I have been care giver for ML for 18 months . She was diagnosed with PSP about 4 years ago. My friend seems to be progressing rather slowly. She walks with assistance , she is independent with meals, however she does have bouts of slight choking which is cleared independently. I assist with bathing and dressing. ML has a good sense of humour and likes to laugh. She rides her stationary bike and likes to go out in the community. ML has a slight gaze however no difficulty with speech other than decreased volume at times. ML had stem cell treatment in June of 2023 which has definitely benefited her. Some symptoms seem sporadic ie, dragging her left foot. We take things one day at a time.

Karen

Our best friend has been diagnosed with PSP. It seems to be progressing rapidly…onset of symptoms happened shortly after recent injections. My sister in law is helping him get Emergency SSI Disability. She is licensed in NC & TN. It’s a crappy Gov system but it’s all there is. At least she has access to the system to help people faster than they can on their own. She gets funded by Social Security, not you. Look her up & reach out if you need help.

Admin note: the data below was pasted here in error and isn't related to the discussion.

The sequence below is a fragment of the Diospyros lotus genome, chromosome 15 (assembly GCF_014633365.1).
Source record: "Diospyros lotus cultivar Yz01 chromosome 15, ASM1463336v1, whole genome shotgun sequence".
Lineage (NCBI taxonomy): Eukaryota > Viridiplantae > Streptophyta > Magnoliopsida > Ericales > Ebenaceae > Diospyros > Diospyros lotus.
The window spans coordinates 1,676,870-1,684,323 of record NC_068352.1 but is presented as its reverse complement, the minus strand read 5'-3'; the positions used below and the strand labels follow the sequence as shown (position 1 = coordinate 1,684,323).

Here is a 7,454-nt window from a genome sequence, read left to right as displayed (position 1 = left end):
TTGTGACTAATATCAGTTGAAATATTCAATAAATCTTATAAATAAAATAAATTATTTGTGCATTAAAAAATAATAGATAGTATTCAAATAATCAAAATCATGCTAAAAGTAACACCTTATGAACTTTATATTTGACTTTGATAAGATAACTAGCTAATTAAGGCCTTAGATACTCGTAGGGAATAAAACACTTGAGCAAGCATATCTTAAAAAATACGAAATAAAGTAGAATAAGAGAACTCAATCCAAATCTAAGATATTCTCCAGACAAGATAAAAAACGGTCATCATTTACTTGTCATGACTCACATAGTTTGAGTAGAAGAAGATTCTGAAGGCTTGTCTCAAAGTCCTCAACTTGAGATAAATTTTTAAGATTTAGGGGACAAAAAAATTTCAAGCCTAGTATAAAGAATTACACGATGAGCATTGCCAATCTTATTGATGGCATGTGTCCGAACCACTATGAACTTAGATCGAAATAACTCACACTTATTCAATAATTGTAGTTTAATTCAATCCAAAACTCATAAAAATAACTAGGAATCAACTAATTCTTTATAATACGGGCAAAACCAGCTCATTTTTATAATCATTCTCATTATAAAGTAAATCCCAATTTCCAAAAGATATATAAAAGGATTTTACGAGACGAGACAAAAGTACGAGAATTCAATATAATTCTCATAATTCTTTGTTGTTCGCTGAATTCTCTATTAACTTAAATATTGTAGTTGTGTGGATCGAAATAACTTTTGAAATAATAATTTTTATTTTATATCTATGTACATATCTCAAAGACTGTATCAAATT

Rinker Disability Law
423-839-0025
Her name is Dana—- tell her her sister in law Kate mentioned her.

Praying for all involved——this is a horrid disease.

Kate Neely

My brother in law has been diagnosed with PsP , he is 61. His speech is slurred and he is bed ridden now. He has been going through this for about 2 years. He had to stop working over 1 year ago and is still waiting to be approved for disability. The system is broke , it is terrible my sister is having to spend the last years of her husbands life fighting on the phone with disability and lawyers. Please any help. We are in NC.

Donna

My brother in law has been dia

Donna